• Belinda Griswold November 9, 2012 (3:10 pm)

    Check out Laura’s videos on the biggest threat to Puget Sound: polluted runoff. Pretty amazing footage right off Alki: http://vimeo.com/51491938

  • Nemobean November 9, 2012 (3:37 pm)

    Cigarette smoking alone is disgusting and for the people who do have this habit WHY can’t they dispose of their butts properly!?!
    It’s bad enough of all the other litter we have and to add cigarette butts to it… how long does it take for them to go away? never?

  • Usually November 9, 2012 (3:47 pm)

    It’s not a pot leaf.
    One direct result of outlawing tobacco smoking indoors in public has been to move all the butts that went into ashtrays in the bar onto our sidewalks and streets and into our gutters. Bars should be held responsible for their patrons’ cigarette waste.

  • karenanne November 9, 2012 (3:58 pm)

    that’s what I thought too, Marty. it’s actually what I thought the arrows were pointing to, before reading anything. boo to butts. I pick them up all the time on my sidewalk. yuck

  • Mike November 9, 2012 (4:10 pm)

    Pardon me if I am wrong, but Cook Inlet, Prince William Sound, and Chesapeake Bay are all larger estuaries than Puget Sound. Nations 2nd largest Estuary is a little misleading off the bat.

    Stormwater runoff is a contributor to pollution in the sound, but it is just one of the many things that needs to be addressed moving forward. No. 1 thing is always source control…(everyone point the finger at themselves), we are getting better at learning from our mistakes, but far from having a pristine habitat outside our back doors.

  • The Original MB November 9, 2012 (5:18 pm)

    I don’t like that my hubby smokes, but damn am I happy he is the kind of smoker who wants others to be affected by his habit as little as possible. He makes sure he’s well away from people and doors when he smokes and he always puts the butts in his pocket. Now…if only I could get him to empty those pockets BEFORE they go into the washing machine!! It’s really not a big deal to just take them with you…butts everywhere = flat out laziness!!!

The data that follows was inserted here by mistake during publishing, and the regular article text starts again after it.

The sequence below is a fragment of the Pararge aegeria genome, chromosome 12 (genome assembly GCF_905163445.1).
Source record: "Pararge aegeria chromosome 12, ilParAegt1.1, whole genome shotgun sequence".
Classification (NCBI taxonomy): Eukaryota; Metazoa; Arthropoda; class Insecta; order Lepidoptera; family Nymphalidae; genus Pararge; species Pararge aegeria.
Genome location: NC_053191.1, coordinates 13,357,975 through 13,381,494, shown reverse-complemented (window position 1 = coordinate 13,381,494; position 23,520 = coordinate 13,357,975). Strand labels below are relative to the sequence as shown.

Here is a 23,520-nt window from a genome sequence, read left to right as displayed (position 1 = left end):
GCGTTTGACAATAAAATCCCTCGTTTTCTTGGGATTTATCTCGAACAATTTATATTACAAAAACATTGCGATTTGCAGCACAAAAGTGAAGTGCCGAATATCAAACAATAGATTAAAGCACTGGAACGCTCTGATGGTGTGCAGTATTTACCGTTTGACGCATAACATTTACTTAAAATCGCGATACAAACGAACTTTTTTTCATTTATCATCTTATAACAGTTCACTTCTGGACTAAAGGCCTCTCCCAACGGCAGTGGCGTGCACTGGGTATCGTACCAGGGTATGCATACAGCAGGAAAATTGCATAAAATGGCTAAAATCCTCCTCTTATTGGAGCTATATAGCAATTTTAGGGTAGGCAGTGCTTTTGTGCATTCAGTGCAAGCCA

• DiverLaura November 9, 2012 (6:09 pm)

    Mike makes a very good point and of course sets me up to say….

    If you have not done it already, everyone should come check out the Tox-Ick.org web site!

    7 simple actions that EACH of us can do to help reduce the flow of polluted run-off into our local waterways.

    We know there are LOADS more things you can do, but this is boiled down to direct simple actions that are easy to do and can make a big difference if we all partake on a daily basis.

    1) Scoop the Poop! (even if it doesn’t belong to your dog)

    2) Use little or no Fertilizers, Herbicides or Pesticides

    3) Wash your car at a commercial carwash

    4) Walk, Bike and Take public transit AND practice low impact driving techniques.

    5) Plant and Protect Native Evergreens & Native Shrubs

    6) Keep your car properly maintained (get that oil leak fixed!!)

    7) Keep water on site with Rain Barrels, Rain Gardens, Cisterns and Green Roofs.

  • KD November 9, 2012 (7:34 pm)

    No butts about it.. cigarette smokers are one of the most selfish groups out there. No need to respond(angry smokers), there is no defense, and you have no ‘rights’ like you always claim you do. My lungs take priority over your crap, and now thanks to the great photo, the Puget Sound inhabitants have to partake in second hand smoke too! That photo should be passed on to be used in national promo ads.